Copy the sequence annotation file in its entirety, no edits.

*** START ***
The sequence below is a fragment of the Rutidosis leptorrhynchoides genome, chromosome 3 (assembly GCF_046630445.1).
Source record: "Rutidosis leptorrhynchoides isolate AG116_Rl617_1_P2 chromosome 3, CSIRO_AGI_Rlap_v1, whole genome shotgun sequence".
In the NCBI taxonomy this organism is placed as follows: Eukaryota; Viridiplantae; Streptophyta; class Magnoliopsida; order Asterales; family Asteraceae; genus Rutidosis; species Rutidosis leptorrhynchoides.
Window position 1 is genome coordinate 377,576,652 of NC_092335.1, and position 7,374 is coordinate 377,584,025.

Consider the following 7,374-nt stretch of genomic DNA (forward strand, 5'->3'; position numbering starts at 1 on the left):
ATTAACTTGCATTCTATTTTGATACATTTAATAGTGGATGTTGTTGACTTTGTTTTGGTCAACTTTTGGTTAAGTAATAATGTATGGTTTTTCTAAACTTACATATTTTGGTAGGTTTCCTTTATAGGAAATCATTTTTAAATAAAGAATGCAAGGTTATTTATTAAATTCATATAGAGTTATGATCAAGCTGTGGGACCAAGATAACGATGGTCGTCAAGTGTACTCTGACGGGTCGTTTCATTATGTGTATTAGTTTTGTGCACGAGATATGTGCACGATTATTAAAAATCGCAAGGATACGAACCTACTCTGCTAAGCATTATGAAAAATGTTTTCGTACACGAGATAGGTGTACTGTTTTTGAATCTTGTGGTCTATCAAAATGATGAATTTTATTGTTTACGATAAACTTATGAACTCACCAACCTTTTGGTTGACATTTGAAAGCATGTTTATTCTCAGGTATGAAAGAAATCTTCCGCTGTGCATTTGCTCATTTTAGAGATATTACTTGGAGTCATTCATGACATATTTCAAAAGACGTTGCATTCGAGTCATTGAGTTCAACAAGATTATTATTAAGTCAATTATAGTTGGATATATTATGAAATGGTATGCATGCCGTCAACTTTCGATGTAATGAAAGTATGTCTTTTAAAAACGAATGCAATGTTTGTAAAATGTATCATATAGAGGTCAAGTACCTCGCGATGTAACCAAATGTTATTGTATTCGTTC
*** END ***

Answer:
The sequence below is a fragment of the Rutidosis leptorrhynchoides genome, chromosome 3 (assembly GCF_046630445.1).
Source record: "Rutidosis leptorrhynchoides isolate AG116_Rl617_1_P2 chromosome 3, CSIRO_AGI_Rlap_v1, whole genome shotgun sequence".
In the NCBI taxonomy this organism is placed as follows: Eukaryota; Viridiplantae; Streptophyta; class Magnoliopsida; order Asterales; family Asteraceae; genus Rutidosis; species Rutidosis leptorrhynchoides.
Window position 1 is genome coordinate 377,576,652 of NC_092335.1, and position 7,374 is coordinate 377,584,025.

Consider the following 7,374-nt stretch of genomic DNA (forward strand, 5'->3'; position numbering starts at 1 on the left):
ATTAACTTGCATTCTATTTTGATACATTTAATAGTGGATGTTGTTGACTTTGTTTTGGTCAACTTTTGGTTAAGTAATAATGTATGGTTTTTCTAAACTTACATATTTTGGTAGGTTTCCTTTATAGGAAATCATTTTTAAATAAAGAATGCAAGGTTATTTATTAAATTCATATAGAGTTATGATCAAGCTGTGGGACCAAGATAACGATGGTCGTCAAGTGTACTCTGACGGGTCGTTTCATTATGTGTATTAGTTTTGTGCACGAGATATGTGCACGATTATTAAAAATCGCAAGGATACGAACCTACTCTGCTAAGCATTATGAAAAATGTTTTCGTACACGAGATAGGTGTACTGTTTTTGAATCTTGTGGTCTATCAAAATGATGAATTTTATTGTTTACGATAAACTTATGAACTCACCAACCTTTTGGTTGACATTTGAAAGCATGTTTATTCTCAGGTATGAAAGAAATCTTCCGCTGTGCATTTGCTCATTTTAGAGATATTACTTGGAGTCATTCATGACATATTTCAAAAGACGTTGCATTCGAGTCATTGAGTTCAACAAGATTATTATTAAGTCAATTATAGTTGGATATATTATGAAATGGTATGCATGCCGTCAACTTTCGATGTAATGAAAGTATGTCTTTTAAAAACGAATGCAATGTTTGTAAAATGTATCATATAGAGGTCAAGTACCTCGCGATGTAACCAAATGTTATTGTATTCGTTC